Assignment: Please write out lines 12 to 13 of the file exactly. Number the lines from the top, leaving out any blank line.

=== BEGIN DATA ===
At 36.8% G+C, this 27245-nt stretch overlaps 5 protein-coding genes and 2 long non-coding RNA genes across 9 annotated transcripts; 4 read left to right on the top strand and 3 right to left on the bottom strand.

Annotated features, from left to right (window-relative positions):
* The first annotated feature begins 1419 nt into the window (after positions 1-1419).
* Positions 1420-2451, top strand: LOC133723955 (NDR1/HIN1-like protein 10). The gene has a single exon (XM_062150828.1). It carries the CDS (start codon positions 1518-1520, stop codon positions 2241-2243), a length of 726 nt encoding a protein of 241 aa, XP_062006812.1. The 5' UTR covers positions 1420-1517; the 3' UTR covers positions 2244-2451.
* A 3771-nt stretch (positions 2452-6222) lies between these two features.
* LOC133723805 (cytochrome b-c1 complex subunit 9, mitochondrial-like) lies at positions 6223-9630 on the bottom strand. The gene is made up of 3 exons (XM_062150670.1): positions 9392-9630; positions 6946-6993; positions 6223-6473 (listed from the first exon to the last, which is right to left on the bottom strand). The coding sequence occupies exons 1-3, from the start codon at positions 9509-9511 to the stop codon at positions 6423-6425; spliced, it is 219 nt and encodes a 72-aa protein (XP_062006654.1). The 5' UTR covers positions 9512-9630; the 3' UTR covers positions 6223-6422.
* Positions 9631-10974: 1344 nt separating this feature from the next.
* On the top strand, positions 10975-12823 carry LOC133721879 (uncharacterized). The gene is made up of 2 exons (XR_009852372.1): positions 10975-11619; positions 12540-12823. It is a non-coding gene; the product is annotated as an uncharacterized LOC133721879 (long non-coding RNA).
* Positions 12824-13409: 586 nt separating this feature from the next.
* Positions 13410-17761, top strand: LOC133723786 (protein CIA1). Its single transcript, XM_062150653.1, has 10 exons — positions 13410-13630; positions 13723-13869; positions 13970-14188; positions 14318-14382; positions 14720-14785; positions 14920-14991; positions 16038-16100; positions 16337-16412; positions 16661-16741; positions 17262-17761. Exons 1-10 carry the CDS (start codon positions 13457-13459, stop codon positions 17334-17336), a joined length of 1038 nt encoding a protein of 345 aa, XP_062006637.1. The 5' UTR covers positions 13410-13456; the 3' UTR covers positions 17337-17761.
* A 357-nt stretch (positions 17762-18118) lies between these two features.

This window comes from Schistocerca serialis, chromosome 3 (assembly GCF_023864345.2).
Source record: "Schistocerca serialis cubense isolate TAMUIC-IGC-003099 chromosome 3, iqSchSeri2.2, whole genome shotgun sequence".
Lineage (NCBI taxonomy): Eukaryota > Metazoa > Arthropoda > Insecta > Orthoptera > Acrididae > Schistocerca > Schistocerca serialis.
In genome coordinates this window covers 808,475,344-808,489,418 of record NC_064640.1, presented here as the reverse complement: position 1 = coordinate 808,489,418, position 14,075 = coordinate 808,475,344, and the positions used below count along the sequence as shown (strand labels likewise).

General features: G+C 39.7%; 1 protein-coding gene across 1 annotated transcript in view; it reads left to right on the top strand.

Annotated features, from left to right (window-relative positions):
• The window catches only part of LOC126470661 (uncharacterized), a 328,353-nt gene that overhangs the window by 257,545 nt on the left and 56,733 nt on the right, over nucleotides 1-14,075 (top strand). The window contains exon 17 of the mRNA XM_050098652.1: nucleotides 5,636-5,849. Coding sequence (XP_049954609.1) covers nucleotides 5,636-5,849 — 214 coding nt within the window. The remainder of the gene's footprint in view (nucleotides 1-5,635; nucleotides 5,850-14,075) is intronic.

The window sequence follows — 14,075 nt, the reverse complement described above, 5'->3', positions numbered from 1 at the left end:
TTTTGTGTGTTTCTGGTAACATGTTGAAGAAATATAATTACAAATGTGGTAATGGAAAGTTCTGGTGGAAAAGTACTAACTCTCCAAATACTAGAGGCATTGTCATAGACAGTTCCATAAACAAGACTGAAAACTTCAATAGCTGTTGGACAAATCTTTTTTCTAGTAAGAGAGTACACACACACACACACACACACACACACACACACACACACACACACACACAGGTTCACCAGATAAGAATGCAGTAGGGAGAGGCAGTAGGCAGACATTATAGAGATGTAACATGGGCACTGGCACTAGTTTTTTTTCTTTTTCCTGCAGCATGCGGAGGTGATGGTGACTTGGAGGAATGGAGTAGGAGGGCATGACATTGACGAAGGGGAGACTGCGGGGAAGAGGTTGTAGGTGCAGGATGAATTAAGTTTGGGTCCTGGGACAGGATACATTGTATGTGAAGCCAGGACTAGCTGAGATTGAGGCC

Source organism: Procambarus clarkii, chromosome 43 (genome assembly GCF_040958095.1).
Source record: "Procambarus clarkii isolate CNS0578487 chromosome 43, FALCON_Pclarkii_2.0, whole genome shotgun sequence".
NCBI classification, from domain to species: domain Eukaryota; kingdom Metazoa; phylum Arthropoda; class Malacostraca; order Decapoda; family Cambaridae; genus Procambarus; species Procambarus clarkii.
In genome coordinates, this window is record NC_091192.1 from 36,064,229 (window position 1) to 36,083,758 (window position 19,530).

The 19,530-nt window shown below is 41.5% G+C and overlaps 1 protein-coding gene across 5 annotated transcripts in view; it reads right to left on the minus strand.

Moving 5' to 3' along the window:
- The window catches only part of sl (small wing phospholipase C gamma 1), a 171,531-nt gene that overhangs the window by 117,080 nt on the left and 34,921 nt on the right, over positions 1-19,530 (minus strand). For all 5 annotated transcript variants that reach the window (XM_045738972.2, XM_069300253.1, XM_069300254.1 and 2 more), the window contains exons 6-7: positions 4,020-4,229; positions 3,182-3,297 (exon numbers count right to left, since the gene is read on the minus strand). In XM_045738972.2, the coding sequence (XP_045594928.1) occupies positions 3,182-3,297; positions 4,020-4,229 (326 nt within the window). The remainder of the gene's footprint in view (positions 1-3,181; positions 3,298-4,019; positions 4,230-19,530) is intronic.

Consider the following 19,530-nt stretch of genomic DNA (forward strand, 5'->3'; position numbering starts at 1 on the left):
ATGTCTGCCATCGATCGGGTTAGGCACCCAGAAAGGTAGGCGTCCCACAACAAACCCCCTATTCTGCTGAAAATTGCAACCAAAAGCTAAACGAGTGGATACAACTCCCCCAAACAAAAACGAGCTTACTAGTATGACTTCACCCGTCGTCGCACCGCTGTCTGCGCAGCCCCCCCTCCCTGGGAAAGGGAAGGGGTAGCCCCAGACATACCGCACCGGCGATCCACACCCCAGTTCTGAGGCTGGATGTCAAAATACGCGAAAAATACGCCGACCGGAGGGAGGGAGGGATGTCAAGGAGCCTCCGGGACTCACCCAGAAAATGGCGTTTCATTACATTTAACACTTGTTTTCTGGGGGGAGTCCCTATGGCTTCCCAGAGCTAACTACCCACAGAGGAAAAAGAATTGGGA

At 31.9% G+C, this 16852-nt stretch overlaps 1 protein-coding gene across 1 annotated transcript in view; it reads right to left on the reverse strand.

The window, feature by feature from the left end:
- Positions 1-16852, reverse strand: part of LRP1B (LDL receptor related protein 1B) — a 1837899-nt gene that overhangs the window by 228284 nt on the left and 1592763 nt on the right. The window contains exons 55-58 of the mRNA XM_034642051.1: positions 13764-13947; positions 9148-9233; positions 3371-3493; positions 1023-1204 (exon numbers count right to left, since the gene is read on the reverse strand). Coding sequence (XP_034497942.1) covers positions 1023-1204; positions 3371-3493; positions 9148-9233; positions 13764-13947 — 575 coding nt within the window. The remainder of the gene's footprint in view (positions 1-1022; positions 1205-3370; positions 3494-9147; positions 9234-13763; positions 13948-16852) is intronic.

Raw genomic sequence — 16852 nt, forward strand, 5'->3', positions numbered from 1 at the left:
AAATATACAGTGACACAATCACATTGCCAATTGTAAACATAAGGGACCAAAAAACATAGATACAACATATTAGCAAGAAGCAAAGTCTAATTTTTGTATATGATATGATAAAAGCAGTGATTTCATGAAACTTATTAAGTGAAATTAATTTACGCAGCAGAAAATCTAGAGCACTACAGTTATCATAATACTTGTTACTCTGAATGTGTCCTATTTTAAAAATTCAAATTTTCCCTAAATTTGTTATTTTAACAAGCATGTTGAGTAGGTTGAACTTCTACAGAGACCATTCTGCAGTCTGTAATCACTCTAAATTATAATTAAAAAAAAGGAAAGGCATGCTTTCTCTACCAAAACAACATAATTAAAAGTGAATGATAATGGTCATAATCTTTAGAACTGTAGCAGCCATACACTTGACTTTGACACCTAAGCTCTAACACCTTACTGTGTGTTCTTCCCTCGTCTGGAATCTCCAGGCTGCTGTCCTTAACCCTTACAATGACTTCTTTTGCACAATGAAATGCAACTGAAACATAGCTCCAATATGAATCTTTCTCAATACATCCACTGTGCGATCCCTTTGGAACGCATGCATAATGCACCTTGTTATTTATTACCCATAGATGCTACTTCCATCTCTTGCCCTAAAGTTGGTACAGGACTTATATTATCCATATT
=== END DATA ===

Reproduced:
This window comes from Schistocerca serialis, chromosome 3 (assembly GCF_023864345.2).
Source record: "Schistocerca serialis cubense isolate TAMUIC-IGC-003099 chromosome 3, iqSchSeri2.2, whole genome shotgun sequence".